With your child’s diagnosis come all sorts of new feelings, information, relationships and systems.  It is often overwhelming.  This resource is intended to support you as you navigate this new world and your important role on your child’s healthcare team.  It features video clips of parents sharing some of what they’ve learned over time.

On this page:

1. How will I ever do this?
2. What is my role on the healthcare team?
3. Where do I begin?
4. How will I change over time?

1. How will I ever do this?

In the beginning, it’s common to experience a range of thoughts and feelings:

  • When your child is first diagnosed you may feel overwhelmed, scared, sad, or perhaps relieved.  “Is this really happening?” “Will I be strong enough?” “What will this mean for us?”
  • While there’s nothing easy about these thoughts and feelings, working through them will help with coping.
  • All along the way, paying attention to what’s going on inside of you will help clarify what’s important right now—including, when to listen or speak up, when to take action, or even when to take a break.

We’ve learned the better you know and understand yourself, the better you will be in communicating and partnering with your child’s health care team.

2. What is my role on the healthcare team?

With this new diagnosis, you are entering into a new set of relationships with the healthcare providers who care for your child—the doctors, nurses, therapists and others.

  • Each member of your child’s health care team makes unique and important contributions, including you.
  • Health care providers contribute their medical knowledge and experience.
  • You contribute personal knowledge and understanding of your child and family.

How you approach these relationships makes a difference.  They work best when grounded in shared information, mutual respect, and trust.


3. Where do I begin?

You make an important difference in your child’s health and well-being.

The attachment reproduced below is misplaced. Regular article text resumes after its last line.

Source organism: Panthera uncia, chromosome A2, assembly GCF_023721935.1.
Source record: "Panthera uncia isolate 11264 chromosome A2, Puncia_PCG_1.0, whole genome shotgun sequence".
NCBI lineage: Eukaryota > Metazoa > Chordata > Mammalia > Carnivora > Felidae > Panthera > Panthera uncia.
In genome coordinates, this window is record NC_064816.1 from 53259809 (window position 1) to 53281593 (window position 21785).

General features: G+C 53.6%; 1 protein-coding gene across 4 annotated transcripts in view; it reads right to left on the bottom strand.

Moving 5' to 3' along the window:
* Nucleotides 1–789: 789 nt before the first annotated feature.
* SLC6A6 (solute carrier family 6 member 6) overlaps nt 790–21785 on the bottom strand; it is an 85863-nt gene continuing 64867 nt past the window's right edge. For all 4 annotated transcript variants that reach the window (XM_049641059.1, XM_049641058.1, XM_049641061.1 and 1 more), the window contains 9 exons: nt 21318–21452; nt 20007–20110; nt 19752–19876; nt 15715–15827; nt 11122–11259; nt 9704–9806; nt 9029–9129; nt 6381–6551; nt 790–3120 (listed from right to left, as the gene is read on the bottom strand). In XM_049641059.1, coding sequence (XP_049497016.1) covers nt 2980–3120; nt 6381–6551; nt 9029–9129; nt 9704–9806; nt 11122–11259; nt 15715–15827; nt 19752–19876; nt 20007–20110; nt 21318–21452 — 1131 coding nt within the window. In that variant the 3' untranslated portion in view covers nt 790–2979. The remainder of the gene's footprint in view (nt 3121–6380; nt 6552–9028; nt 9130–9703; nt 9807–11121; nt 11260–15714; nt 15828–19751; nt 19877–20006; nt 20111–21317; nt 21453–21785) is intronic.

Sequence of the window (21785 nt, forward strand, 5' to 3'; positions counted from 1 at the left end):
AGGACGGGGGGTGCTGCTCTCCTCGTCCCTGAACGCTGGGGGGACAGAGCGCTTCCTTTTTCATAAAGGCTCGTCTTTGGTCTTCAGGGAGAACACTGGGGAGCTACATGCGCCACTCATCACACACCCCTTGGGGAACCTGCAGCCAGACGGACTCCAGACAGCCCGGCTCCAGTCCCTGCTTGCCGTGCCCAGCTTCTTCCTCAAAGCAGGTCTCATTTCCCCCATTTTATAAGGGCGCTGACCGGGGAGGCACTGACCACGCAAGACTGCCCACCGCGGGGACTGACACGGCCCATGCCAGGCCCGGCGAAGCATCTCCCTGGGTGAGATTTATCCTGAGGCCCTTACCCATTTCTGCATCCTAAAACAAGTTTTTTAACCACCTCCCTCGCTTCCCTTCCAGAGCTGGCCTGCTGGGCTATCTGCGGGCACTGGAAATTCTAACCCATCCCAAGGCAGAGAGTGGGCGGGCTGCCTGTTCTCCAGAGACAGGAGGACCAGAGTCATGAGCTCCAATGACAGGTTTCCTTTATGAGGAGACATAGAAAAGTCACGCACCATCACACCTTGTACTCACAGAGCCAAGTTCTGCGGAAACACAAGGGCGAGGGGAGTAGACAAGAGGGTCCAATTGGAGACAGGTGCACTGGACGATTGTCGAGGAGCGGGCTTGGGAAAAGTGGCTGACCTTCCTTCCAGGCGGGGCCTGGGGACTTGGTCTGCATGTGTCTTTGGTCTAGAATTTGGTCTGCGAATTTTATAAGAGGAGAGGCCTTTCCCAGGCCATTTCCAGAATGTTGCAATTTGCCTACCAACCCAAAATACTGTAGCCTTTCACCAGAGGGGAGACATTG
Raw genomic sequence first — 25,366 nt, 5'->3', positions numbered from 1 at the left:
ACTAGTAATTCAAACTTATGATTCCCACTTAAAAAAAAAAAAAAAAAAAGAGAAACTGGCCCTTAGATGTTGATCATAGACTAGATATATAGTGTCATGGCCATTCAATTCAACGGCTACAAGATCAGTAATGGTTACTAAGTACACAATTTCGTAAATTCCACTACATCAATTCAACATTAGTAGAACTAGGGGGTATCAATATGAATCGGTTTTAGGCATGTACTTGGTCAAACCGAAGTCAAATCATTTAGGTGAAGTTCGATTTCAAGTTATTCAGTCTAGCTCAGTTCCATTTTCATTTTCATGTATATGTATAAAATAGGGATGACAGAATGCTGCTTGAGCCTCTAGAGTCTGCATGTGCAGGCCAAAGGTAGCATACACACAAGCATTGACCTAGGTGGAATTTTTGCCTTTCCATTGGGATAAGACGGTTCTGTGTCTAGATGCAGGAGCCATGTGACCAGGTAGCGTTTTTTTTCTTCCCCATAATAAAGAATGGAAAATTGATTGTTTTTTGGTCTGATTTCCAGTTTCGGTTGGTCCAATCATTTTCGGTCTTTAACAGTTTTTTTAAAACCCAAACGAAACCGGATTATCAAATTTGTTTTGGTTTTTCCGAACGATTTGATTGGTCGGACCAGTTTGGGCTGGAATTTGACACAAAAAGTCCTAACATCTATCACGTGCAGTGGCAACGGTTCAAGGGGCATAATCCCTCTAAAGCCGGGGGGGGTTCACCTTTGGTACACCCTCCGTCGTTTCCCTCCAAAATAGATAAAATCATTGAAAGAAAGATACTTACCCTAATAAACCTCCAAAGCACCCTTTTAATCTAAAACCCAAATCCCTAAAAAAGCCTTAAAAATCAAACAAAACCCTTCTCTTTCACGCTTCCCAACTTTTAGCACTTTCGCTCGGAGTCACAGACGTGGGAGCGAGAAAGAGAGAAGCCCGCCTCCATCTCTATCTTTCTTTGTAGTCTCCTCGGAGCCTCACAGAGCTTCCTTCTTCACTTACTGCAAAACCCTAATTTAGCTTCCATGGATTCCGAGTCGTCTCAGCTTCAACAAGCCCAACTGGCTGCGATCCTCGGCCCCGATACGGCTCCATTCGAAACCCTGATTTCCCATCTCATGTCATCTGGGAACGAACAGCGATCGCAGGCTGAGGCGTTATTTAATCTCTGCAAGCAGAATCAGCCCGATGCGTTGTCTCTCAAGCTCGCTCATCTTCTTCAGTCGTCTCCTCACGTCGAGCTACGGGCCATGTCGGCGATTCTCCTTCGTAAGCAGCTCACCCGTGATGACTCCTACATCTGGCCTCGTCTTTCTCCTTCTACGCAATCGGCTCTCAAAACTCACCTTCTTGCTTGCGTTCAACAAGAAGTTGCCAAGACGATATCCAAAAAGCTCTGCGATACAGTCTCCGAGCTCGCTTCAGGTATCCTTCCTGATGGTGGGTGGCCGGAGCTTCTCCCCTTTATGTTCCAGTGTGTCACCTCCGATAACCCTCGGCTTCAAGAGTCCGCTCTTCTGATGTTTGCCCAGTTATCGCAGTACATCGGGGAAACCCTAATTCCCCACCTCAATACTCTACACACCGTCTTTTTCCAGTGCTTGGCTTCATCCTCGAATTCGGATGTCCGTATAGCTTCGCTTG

• It’s a steep learning curve. There is a lot to do and learn. And, you start one step at a time.
  • In the beginning you will probably be listening and asking clarifying questions to gain a better understanding of your child’s health care needs.
  • Over time you will begin to share observations, give feedback, and offer suggestions.

All along you will be a source of comfort and emotional support for your child—in a way no one else can.


4. How will I change over time?

For most parents it is reassuring to learn they will grow more confident and capable over time. With experience, you will learn what works best for you and find ways to make it happen.

Over time you will come to trust you have what it takes to do what you need to do. This is called parental self-efficacy.  Research tells us that it is built in four ways:

  • With each interaction with health care providers that goes well your confidence will grow. (Mastery)
  • If they can do it, I can do it.” You will meet and get to know other parents who face similar challenges. Seeing families find ways to integrate their child’s needs into their “new normal” offers hope and guidance.  (Vicarious Experience)
  • As you find ways to effectively manage strong emotions, you will bring greater competence to your day-to-day responsibilities and challenging situations.  (Managing Strong Emotions)
  • Receiving well-grounded, positive feedback from those you trust and respect will help you believe in yourself and motivate you to engage and persevere.  (Social Persuasion)



Bloopers! Enjoy some behind-the-scenes fun!